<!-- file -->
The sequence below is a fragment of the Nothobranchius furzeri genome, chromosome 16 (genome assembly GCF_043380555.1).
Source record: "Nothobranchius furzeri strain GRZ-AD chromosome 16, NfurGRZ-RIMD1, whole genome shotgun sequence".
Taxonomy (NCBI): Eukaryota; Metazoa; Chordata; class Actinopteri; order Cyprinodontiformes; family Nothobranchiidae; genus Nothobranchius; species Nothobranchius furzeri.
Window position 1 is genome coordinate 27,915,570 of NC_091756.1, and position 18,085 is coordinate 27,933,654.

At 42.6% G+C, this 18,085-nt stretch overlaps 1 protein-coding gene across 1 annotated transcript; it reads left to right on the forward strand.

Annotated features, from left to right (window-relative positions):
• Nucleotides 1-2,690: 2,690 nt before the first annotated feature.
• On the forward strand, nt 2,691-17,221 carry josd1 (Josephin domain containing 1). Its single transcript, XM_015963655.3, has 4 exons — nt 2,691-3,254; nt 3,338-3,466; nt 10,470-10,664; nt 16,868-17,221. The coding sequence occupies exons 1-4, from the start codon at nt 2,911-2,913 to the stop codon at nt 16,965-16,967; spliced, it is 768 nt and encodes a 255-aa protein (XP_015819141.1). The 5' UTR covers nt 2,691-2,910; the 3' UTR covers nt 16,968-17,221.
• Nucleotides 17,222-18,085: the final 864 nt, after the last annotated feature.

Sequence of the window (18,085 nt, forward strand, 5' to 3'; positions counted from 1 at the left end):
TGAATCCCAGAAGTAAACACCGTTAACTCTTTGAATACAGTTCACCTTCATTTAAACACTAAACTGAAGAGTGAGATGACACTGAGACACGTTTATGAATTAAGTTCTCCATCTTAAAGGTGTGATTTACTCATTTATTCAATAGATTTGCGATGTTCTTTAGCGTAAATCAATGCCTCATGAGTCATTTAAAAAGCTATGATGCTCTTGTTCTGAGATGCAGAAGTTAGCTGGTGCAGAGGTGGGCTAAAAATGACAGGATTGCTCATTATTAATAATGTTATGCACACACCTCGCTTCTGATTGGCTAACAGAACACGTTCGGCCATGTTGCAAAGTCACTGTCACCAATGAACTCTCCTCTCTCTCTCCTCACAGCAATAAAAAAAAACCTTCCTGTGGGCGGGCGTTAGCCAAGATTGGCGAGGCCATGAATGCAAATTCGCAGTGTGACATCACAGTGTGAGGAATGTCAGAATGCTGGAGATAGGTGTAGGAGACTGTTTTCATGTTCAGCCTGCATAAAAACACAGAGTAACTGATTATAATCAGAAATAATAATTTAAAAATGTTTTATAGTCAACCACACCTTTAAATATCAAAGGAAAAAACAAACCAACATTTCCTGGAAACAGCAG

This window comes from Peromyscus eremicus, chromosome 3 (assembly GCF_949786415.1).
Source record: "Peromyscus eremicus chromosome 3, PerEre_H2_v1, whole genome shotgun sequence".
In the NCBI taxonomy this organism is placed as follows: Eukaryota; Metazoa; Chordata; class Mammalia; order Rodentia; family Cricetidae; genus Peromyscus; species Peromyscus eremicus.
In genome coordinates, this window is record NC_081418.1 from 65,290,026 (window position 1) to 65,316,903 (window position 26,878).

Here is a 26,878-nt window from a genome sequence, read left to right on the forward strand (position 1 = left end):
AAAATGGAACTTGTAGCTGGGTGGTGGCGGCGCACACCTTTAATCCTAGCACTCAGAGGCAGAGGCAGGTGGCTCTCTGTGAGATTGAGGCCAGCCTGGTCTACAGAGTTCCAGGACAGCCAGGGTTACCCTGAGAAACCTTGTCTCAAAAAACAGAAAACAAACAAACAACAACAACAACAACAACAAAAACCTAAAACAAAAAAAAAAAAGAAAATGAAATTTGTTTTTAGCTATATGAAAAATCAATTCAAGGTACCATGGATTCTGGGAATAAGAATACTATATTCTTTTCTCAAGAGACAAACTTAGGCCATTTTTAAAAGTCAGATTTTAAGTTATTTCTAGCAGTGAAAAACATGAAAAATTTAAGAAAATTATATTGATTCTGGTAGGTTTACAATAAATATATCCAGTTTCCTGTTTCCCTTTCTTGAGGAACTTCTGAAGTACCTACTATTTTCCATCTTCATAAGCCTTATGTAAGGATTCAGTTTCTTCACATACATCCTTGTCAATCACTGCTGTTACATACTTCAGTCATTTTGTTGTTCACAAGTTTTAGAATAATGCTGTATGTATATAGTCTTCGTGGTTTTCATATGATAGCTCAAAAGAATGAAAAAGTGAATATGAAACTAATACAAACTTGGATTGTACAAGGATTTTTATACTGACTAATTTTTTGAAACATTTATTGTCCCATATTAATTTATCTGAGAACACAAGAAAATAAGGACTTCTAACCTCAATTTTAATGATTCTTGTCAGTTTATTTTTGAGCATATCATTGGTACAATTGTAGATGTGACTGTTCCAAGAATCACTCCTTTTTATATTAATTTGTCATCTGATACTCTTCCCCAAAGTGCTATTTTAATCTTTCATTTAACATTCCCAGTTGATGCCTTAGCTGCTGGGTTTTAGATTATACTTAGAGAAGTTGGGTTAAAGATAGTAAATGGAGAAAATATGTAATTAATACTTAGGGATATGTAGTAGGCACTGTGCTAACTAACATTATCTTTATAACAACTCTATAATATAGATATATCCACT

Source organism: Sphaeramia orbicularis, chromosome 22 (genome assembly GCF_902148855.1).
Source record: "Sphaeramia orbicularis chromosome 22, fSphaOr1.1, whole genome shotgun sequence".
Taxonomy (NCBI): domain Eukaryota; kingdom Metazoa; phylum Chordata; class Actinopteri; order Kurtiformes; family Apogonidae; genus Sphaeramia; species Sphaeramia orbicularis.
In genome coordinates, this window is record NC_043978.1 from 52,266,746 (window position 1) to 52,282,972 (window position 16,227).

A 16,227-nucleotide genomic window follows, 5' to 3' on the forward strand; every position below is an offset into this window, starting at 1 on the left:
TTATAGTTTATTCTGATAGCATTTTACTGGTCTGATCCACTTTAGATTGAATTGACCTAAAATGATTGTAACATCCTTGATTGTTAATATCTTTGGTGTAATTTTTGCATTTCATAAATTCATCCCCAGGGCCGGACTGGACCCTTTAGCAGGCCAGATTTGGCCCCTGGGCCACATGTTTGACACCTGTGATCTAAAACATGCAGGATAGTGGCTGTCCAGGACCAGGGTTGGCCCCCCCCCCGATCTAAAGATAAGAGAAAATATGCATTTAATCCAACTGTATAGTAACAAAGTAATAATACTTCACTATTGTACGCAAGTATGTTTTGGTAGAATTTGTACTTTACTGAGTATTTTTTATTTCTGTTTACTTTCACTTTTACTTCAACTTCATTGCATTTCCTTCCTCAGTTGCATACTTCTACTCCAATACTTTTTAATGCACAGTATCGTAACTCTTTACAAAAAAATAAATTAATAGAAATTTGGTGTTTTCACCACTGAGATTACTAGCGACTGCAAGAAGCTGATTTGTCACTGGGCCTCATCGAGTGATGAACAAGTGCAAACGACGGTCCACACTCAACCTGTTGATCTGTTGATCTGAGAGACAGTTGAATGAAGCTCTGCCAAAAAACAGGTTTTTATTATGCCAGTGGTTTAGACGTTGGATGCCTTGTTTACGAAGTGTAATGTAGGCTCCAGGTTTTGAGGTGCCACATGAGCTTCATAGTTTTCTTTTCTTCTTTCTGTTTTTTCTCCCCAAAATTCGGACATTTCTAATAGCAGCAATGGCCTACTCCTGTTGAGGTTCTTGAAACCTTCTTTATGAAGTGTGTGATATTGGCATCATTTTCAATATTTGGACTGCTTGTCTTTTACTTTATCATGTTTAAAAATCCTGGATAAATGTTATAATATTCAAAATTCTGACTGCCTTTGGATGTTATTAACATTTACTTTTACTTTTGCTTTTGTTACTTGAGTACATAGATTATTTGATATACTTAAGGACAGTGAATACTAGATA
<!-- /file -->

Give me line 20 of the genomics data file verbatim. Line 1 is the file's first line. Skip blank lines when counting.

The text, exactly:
Taxonomy (NCBI): domain Eukaryota; kingdom Metazoa; phylum Chordata; class Actinopteri; order Kurtiformes; family Apogonidae; genus Sphaeramia; species Sphaeramia orbicularis.